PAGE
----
Sometime in 2015, I took part in a screenplay competition. We had to submit our screenplay synopsis which I did. Two weeks later, I got a call from the organizers declaring me the winner. Amidst the joy I felt, I knew the next step was to submit the full script which I was yet to write. The thought of writing one scared me, I was intimidated by the rules. But then I told myself, “Ann, don’t let the endless rules of screenwriting scare you away from writing your first script”. So, I began making some research on how to write a screenplay since familiarity with the basics was half the battle.
But then, before you delve into writing a screenplay, it is necessary to have an already thought-out story. Isn’t it said that a scriptwriter without a story is like a body without a soul. So first of all, you must have a story, a captivating one at that.
The next step is to download a screenwriting software. Examples are Final Draft, Celtex Script, Save the Cat, Movie Magic Screenwriter, etc. Once that has been done, then it’s time to familiarize yourself with the screenplay elements. Note that, these screenplay software automatically formats these elements but as a screenwriter, you must have a knowledge of each of the elements to know when to use each one.
- Scene Heading:
This is equally known as a slug line. It is the description of the location and time of the day. It should always be in capital letters.
Example; INT. CAR – DAY
The example above depicts that the scene takes place inside the car during the day. If it’s happening outside, then substitute the INT (Interior) with EXT (Exterior)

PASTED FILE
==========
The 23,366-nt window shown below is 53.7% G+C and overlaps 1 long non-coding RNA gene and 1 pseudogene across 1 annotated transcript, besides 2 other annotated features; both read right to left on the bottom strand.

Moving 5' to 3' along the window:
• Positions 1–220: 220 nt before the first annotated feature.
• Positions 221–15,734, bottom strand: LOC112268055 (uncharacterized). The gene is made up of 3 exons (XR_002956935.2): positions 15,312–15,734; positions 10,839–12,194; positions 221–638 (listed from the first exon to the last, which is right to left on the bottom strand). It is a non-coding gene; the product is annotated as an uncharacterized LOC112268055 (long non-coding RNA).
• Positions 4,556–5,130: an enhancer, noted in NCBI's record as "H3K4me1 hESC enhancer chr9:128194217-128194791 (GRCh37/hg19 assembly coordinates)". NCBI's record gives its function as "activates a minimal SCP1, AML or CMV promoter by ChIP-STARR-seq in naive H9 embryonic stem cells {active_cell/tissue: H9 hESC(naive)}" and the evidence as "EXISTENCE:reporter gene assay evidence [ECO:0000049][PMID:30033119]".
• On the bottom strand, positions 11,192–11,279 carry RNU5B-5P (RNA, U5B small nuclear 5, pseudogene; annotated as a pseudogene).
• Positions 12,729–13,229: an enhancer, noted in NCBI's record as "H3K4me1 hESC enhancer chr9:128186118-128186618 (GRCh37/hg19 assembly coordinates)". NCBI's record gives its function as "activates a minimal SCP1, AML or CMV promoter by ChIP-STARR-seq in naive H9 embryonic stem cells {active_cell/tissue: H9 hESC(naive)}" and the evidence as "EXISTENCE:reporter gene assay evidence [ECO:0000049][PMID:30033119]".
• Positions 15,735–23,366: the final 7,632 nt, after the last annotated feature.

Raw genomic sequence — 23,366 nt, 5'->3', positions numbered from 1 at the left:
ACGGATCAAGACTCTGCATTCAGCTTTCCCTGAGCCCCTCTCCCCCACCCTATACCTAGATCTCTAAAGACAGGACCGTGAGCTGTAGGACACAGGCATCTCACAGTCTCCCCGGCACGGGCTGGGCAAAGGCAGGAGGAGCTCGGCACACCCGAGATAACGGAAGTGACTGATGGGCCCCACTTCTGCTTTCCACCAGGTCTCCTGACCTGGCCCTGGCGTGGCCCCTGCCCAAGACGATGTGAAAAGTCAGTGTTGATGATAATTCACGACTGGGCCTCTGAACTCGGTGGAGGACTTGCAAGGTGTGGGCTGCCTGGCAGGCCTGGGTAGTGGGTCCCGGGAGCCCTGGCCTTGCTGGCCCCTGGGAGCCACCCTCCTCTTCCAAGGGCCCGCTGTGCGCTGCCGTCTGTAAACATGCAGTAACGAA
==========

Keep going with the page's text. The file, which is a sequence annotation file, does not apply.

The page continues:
This describes the events happening in a particular scene. It should be written in the present tense. Since a movie is primarily a visual medium, you must show what is happening in your story. Show, don’t tell. Only things that can be seen and heard should be written down.
INT. THE OFFICE – DAY
CHIMA sneaks into the office which is well-furnished and quietly closes the door behind him. He looks around the office for a while as though in search for something. He goes to the desk and starts going through some documents placed on the desk.
If a character is introduced within the action, the name should be CAPPED. In the example above, the character “CHIMA” has his name capped.
Again, a character’s name is always listed above the lines of their dialogue and should be CAPPED also.
I love you Ann.
Note that, if a character’s name appears in a dialogue, it needs not to be capped.
A dialogue is what each character says. Remember to keep it crisp.
This simple refers to the direction of a character which may either be attitude or action oriented.
Seriously, Ann you looks cute when you are all worked up like this.
Though, these days it’s no longer very much necessary to include a parenthetical partly because it’s the director’s job to instruct an actor on how to deliver his line.
These are abbreviated technical note placed beside the character’s name to indicate how the voice will be hard on screen. Examples are V.O and O.S.
V.O means voice over. It is used when the speaker is not physically on the scene. It may be when the speaker is at the other end of the phone line or a radio broadcast, an unseen narrator or the thoughts of a character.
O.S means off-screen. It is used when the speaker is in the scene location but is simply off-camera. For example, if the scene is taking place in a bedroom and one of the characters walks inside the bathroom and yells unseen about how hectic his day was.
This tells the person reading the script the focal point within a scene. It is rarely used because it’s the director’s job to give shot directions.
EXTREME CLOSE UP
These are the basic screenplay elements. Ditch that fear that comes with the thought of writing a script and start writing.